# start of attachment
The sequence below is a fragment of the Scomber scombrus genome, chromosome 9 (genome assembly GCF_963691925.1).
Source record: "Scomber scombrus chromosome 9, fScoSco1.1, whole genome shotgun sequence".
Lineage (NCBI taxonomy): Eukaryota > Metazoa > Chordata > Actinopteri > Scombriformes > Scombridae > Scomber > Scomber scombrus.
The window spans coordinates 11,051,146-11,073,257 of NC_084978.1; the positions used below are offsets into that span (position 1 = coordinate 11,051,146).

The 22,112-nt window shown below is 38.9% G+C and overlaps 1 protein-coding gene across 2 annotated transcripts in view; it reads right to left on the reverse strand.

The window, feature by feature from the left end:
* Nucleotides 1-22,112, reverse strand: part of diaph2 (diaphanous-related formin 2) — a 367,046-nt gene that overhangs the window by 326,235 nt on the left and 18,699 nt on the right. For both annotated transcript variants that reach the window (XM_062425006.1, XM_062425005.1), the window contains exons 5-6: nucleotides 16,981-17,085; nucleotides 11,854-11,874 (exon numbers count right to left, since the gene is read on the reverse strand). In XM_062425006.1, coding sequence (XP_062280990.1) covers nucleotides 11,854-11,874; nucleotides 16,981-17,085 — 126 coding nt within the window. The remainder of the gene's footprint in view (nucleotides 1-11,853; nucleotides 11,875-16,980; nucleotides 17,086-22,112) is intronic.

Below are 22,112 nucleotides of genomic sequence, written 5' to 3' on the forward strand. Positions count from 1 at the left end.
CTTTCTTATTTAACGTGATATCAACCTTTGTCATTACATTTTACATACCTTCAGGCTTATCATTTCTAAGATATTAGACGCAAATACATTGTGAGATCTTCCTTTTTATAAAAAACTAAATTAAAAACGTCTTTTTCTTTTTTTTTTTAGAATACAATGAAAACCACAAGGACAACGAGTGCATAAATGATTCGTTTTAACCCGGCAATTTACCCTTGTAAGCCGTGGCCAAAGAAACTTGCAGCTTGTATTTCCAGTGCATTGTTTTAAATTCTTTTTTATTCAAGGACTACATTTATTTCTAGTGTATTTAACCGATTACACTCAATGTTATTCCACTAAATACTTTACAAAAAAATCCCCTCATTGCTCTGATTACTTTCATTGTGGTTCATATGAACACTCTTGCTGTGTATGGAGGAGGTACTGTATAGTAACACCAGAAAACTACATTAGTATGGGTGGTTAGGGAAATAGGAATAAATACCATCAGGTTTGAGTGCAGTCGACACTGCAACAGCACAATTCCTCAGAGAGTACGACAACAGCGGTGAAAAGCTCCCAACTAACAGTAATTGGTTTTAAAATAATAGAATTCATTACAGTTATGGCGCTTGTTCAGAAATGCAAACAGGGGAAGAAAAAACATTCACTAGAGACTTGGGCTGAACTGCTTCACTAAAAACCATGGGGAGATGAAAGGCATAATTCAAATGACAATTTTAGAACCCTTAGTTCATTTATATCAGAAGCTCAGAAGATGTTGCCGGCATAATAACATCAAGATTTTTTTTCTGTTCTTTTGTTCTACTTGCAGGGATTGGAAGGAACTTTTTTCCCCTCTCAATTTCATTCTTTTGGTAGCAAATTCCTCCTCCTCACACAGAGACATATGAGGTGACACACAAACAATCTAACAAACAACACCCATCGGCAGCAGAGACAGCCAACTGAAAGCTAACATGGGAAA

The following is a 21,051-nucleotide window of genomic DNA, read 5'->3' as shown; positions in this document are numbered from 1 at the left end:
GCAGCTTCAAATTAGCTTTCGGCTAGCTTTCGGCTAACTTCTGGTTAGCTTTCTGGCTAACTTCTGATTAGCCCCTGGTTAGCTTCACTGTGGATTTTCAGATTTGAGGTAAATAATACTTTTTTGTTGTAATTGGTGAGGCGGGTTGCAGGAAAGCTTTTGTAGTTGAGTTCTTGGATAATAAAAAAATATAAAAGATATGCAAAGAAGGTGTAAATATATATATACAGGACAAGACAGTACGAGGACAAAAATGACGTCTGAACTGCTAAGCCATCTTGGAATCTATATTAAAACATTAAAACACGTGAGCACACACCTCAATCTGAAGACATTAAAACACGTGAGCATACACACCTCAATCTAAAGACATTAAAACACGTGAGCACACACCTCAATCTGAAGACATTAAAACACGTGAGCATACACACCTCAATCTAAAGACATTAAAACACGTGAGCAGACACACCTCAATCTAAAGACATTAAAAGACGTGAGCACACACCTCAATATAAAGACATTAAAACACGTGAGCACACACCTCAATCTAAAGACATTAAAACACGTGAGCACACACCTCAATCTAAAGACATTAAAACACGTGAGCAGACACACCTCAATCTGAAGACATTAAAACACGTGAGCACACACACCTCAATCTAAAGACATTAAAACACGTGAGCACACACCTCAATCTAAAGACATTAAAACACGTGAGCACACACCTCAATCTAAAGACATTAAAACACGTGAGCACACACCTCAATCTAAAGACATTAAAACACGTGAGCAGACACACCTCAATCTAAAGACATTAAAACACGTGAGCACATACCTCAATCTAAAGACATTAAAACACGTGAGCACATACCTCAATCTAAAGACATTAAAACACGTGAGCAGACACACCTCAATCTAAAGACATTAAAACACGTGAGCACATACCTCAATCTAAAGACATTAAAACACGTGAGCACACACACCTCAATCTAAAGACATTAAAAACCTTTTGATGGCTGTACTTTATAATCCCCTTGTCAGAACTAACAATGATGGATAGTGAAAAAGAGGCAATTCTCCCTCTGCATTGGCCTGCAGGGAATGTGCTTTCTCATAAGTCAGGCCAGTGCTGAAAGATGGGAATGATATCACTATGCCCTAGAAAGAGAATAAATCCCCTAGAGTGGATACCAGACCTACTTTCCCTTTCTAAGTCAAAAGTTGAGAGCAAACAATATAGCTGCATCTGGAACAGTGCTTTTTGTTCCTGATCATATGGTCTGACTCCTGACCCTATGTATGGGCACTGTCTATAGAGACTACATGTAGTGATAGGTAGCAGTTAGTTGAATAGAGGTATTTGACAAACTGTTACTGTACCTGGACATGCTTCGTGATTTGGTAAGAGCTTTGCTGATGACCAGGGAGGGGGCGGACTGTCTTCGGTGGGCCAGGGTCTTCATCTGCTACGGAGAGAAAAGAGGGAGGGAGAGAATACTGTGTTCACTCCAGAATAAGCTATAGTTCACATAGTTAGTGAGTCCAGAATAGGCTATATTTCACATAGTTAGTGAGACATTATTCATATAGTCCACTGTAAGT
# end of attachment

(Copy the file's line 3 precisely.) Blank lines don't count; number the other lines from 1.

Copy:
Lineage (NCBI taxonomy): Eukaryota > Metazoa > Chordata > Actinopteri > Scombriformes > Scombridae > Scomber > Scomber scombrus.